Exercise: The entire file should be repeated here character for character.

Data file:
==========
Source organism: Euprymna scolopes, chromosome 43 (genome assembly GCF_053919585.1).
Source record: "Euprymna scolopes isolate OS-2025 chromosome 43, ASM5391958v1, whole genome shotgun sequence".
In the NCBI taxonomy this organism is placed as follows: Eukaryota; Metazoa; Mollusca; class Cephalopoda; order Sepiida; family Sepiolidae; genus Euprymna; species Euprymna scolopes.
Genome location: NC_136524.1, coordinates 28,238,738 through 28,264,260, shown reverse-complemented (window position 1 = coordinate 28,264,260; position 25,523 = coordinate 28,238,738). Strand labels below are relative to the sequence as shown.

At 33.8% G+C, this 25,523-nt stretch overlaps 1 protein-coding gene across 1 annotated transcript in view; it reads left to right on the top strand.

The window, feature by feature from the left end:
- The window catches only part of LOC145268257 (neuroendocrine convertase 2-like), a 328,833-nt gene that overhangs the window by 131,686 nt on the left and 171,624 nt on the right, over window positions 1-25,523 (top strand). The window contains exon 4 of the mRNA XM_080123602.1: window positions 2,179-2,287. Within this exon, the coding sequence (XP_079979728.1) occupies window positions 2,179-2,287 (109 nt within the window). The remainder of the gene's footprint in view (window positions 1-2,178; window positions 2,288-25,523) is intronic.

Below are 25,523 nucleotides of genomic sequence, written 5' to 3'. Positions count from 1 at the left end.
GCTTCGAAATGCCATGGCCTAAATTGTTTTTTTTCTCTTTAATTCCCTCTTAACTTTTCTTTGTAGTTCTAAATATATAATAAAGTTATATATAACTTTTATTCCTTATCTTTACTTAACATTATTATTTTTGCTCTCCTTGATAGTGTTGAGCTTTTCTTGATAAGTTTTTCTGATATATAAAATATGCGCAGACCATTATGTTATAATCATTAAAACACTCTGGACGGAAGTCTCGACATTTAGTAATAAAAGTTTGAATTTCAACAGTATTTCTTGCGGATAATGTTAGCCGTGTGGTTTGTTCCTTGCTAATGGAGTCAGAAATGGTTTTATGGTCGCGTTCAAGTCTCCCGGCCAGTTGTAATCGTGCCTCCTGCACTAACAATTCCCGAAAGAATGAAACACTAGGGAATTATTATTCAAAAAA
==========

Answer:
Source organism: Euprymna scolopes, chromosome 43 (genome assembly GCF_053919585.1).
Source record: "Euprymna scolopes isolate OS-2025 chromosome 43, ASM5391958v1, whole genome shotgun sequence".
In the NCBI taxonomy this organism is placed as follows: Eukaryota; Metazoa; Mollusca; class Cephalopoda; order Sepiida; family Sepiolidae; genus Euprymna; species Euprymna scolopes.
Genome location: NC_136524.1, coordinates 28,238,738 through 28,264,260, shown reverse-complemented (window position 1 = coordinate 28,264,260; position 25,523 = coordinate 28,238,738). Strand labels below are relative to the sequence as shown.

At 33.8% G+C, this 25,523-nt stretch overlaps 1 protein-coding gene across 1 annotated transcript in view; it reads left to right on the top strand.

The window, feature by feature from the left end:
- The window catches only part of LOC145268257 (neuroendocrine convertase 2-like), a 328,833-nt gene that overhangs the window by 131,686 nt on the left and 171,624 nt on the right, over window positions 1-25,523 (top strand). The window contains exon 4 of the mRNA XM_080123602.1: window positions 2,179-2,287. Within this exon, the coding sequence (XP_079979728.1) occupies window positions 2,179-2,287 (109 nt within the window). The remainder of the gene's footprint in view (window positions 1-2,178; window positions 2,288-25,523) is intronic.

Below are 25,523 nucleotides of genomic sequence, written 5' to 3'. Positions count from 1 at the left end.
GCTTCGAAATGCCATGGCCTAAATTGTTTTTTTTCTCTTTAATTCCCTCTTAACTTTTCTTTGTAGTTCTAAATATATAATAAAGTTATATATAACTTTTATTCCTTATCTTTACTTAACATTATTATTTTTGCTCTCCTTGATAGTGTTGAGCTTTTCTTGATAAGTTTTTCTGATATATAAAATATGCGCAGACCATTATGTTATAATCATTAAAACACTCTGGACGGAAGTCTCGACATTTAGTAATAAAAGTTTGAATTTCAACAGTATTTCTTGCGGATAATGTTAGCCGTGTGGTTTGTTCCTTGCTAATGGAGTCAGAAATGGTTTTATGGTCGCGTTCAAGTCTCCCGGCCAGTTGTAATCGTGCCTCCTGCACTAACAATTCCCGAAAGAATGAAACACTAGGGAATTATTATTCAAAAAA